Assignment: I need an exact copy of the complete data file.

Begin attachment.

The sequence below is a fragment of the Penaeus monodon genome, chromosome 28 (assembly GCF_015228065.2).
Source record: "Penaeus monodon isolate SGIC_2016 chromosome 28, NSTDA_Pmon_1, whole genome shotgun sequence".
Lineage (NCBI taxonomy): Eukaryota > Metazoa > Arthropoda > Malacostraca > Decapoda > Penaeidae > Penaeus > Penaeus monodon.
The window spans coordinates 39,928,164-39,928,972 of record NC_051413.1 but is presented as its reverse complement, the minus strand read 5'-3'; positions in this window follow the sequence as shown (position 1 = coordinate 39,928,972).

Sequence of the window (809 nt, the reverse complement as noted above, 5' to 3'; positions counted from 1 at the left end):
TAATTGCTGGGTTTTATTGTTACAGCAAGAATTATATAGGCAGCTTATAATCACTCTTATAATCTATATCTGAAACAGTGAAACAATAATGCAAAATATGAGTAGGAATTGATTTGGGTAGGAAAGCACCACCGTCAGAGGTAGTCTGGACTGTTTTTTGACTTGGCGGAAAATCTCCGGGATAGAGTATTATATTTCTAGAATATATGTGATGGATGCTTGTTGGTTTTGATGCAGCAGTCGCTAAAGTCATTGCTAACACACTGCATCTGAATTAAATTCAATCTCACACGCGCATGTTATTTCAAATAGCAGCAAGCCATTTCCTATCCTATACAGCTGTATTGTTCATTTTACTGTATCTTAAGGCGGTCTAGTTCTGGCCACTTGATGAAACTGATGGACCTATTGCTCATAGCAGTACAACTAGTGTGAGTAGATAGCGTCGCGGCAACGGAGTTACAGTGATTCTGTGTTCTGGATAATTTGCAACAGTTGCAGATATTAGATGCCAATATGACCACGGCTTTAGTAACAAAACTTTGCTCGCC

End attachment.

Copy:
The sequence below is a fragment of the Penaeus monodon genome, chromosome 28 (assembly GCF_015228065.2).
Source record: "Penaeus monodon isolate SGIC_2016 chromosome 28, NSTDA_Pmon_1, whole genome shotgun sequence".
Lineage (NCBI taxonomy): Eukaryota > Metazoa > Arthropoda > Malacostraca > Decapoda > Penaeidae > Penaeus > Penaeus monodon.
The window spans coordinates 39,928,164-39,928,972 of record NC_051413.1 but is presented as its reverse complement, the minus strand read 5'-3'; positions in this window follow the sequence as shown (position 1 = coordinate 39,928,972).

Sequence of the window (809 nt, the reverse complement as noted above, 5' to 3'; positions counted from 1 at the left end):
TAATTGCTGGGTTTTATTGTTACAGCAAGAATTATATAGGCAGCTTATAATCACTCTTATAATCTATATCTGAAACAGTGAAACAATAATGCAAAATATGAGTAGGAATTGATTTGGGTAGGAAAGCACCACCGTCAGAGGTAGTCTGGACTGTTTTTTGACTTGGCGGAAAATCTCCGGGATAGAGTATTATATTTCTAGAATATATGTGATGGATGCTTGTTGGTTTTGATGCAGCAGTCGCTAAAGTCATTGCTAACACACTGCATCTGAATTAAATTCAATCTCACACGCGCATGTTATTTCAAATAGCAGCAAGCCATTTCCTATCCTATACAGCTGTATTGTTCATTTTACTGTATCTTAAGGCGGTCTAGTTCTGGCCACTTGATGAAACTGATGGACCTATTGCTCATAGCAGTACAACTAGTGTGAGTAGATAGCGTCGCGGCAACGGAGTTACAGTGATTCTGTGTTCTGGATAATTTGCAACAGTTGCAGATATTAGATGCCAATATGACCACGGCTTTAGTAACAAAACTTTGCTCGCC